Ugh! I absolutely can’t stand talking to someone who is defensive. There’s a popular sports quote, “Offense wins games but defense wins championships.” And that maybe true in the world of sports, but in life you have got to relax a little. Let me explain, defensive people are thick, and I’m not talking about waist line, I’m talking hard headed thick. You ever ask someone a question and they answer it with a question? That’s a major clue that you are speaking to a defensive person. There’s a difference between being analytical and defensive; defensive folks are usually argumentative.
They’ve been conditioned to question any interaction that they may encounter. “Why? Who wants to know? I don’t understand what you mean? For what? What does that have to do with it?” They are so guarded that it’s almost impossible to talk to them, let alone help them. Defensive people rarely take responsibility for their own actions. If they don’t complete a task, it’s because someone else didn’t do their part. They find ways not to be accountable for their failures. They’re so busy trying to argue or justify themselves that they can’t even consider constructive criticism. And I’m not talking sometimes, I’m talking every time. “I had a rock in my shoe, the sun was in my eye, and a dog ate my homework.”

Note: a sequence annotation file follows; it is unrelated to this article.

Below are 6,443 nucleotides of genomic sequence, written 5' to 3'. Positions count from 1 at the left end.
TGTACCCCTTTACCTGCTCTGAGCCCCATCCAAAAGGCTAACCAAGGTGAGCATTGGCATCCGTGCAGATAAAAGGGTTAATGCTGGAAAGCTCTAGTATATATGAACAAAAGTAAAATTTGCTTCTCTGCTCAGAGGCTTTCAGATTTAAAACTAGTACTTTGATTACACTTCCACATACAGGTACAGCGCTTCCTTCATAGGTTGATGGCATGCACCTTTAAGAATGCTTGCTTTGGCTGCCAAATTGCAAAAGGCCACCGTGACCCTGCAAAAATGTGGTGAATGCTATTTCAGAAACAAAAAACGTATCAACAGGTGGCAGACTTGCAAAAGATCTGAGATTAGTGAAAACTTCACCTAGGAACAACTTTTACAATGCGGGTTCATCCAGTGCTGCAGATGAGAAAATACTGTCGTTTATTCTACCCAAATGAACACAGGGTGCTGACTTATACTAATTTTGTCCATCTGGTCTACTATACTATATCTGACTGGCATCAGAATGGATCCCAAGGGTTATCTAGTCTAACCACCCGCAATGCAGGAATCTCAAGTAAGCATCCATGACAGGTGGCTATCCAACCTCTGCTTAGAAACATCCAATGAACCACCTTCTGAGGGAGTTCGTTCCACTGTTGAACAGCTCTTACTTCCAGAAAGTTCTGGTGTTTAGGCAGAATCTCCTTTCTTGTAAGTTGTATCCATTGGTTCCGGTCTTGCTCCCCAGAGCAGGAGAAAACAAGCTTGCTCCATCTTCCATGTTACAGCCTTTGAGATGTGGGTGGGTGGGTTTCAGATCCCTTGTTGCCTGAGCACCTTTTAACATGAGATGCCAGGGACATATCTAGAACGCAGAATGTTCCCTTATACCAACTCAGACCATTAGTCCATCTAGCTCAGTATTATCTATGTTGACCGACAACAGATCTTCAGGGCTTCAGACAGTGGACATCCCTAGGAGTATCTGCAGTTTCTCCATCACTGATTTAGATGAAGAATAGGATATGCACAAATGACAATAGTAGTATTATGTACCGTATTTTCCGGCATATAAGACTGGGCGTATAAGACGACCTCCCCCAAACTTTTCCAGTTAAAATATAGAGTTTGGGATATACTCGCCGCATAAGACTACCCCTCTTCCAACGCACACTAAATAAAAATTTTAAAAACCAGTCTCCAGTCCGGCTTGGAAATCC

Defensive people try to portray themselves as victims. “Because he did…” therefore “I couldn’t do…” all kinds of excuses. You understand what I’m talking about, either at work or at home, there’s that person in your life that makes you cringe at the thought of having to talk to them. You know you’re going to have to ask just the right question, with just the right tone or else they are going to take offense and flip on the defenses. Drives me nuts! It’s so difficult to get things done when someone is constantly trying to protect or hide or better yet assume that you have an angle, when you ask them a simple question.
Jobseekers, you can’t go into an interview with a defensive mentality. When the interviewer ask you about a former employer, or about a weakness, or about conflict; don’t get upset and respond out of anger or confusion (confused because you don’t understand the point of the question). You will lose that opportunity. Don’t use a harsh tone of voice, don’t assume that someone is implying something or has an alternative motive.
Again, there’s a difference between strategic thinking versus defensiveness. Playing defensive outside of sports can be a career killer.